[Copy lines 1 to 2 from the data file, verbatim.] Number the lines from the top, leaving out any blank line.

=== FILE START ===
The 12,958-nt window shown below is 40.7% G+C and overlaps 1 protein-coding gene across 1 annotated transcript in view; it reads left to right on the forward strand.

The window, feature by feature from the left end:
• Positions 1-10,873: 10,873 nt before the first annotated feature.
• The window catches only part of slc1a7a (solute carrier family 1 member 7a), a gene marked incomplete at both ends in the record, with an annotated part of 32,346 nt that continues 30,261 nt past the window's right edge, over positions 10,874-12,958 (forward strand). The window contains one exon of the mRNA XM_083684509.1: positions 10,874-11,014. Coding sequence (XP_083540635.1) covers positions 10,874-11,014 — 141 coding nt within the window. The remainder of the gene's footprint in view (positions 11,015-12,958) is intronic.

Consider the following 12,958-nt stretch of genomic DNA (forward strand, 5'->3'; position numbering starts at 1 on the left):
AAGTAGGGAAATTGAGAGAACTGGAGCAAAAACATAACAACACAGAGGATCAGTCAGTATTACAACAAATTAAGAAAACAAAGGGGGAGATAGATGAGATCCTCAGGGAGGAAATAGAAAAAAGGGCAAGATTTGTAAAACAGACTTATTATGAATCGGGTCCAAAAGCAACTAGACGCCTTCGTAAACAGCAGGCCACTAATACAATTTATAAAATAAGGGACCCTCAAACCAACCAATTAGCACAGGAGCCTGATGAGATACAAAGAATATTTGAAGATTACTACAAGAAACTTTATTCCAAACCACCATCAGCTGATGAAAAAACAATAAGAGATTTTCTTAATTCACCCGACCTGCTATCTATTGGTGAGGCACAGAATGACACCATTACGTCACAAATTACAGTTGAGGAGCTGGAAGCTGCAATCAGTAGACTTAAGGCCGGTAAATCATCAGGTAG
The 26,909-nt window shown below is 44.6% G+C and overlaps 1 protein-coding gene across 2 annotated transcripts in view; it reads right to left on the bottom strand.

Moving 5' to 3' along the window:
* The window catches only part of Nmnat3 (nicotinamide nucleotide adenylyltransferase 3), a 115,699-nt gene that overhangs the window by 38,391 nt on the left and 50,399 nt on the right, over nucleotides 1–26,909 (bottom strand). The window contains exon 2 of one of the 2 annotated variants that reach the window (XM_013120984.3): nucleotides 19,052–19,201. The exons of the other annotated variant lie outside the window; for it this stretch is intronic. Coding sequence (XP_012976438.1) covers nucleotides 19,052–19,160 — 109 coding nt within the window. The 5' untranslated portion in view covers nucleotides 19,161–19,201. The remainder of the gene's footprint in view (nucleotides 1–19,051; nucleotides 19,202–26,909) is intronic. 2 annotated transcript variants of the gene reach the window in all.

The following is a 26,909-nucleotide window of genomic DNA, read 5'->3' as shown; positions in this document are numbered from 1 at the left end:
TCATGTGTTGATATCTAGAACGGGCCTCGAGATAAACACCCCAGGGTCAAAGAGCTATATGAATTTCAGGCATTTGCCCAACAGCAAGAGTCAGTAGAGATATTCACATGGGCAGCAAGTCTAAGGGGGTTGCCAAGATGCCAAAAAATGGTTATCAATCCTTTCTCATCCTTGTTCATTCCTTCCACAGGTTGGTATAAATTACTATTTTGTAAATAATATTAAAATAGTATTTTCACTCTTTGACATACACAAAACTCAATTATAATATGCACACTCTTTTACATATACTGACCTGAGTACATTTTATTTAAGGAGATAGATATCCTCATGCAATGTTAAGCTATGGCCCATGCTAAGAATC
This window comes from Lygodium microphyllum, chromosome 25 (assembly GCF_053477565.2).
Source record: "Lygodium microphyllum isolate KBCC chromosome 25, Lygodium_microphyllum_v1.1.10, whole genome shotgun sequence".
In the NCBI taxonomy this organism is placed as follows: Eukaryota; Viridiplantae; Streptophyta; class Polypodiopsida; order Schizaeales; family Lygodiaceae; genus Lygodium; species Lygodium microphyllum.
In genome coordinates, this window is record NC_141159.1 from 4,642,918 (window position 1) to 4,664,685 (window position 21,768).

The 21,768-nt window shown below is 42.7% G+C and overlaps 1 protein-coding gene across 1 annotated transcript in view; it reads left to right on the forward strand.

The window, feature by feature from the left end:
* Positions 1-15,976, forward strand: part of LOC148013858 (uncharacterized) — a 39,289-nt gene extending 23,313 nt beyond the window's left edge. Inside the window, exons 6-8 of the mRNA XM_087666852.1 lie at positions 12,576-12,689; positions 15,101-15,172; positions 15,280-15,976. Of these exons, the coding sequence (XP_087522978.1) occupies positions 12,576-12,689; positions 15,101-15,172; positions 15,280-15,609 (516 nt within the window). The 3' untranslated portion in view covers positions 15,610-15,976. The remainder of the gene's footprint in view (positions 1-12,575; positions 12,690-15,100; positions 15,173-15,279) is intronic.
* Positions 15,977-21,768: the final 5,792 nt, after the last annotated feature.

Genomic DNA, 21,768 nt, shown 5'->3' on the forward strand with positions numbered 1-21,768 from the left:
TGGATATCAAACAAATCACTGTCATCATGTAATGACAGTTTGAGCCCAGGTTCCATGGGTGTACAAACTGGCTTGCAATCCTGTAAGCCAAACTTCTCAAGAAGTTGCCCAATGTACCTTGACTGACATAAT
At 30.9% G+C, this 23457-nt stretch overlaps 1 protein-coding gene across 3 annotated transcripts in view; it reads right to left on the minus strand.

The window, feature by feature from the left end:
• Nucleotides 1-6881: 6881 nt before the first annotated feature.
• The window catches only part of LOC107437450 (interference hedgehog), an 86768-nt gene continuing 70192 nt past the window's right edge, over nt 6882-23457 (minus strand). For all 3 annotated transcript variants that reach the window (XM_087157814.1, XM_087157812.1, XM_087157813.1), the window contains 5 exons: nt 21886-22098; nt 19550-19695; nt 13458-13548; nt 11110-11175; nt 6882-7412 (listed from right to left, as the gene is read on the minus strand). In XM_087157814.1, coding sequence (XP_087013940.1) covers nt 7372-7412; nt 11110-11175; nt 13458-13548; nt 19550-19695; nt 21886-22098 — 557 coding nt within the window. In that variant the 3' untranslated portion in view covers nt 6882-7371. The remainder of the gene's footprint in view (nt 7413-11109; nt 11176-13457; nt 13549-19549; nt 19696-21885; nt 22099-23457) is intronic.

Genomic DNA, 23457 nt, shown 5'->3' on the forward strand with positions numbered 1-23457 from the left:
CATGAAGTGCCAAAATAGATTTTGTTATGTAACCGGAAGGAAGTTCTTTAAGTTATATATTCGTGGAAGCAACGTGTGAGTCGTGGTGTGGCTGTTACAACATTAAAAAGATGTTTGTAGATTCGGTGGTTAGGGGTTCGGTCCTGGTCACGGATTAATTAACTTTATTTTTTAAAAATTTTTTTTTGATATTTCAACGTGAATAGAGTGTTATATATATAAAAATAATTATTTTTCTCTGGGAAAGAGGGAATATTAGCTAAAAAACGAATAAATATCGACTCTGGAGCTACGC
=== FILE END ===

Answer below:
The 12,958-nt window shown below is 40.7% G+C and overlaps 1 protein-coding gene across 1 annotated transcript in view; it reads left to right on the forward strand.

The window, feature by feature from the left end: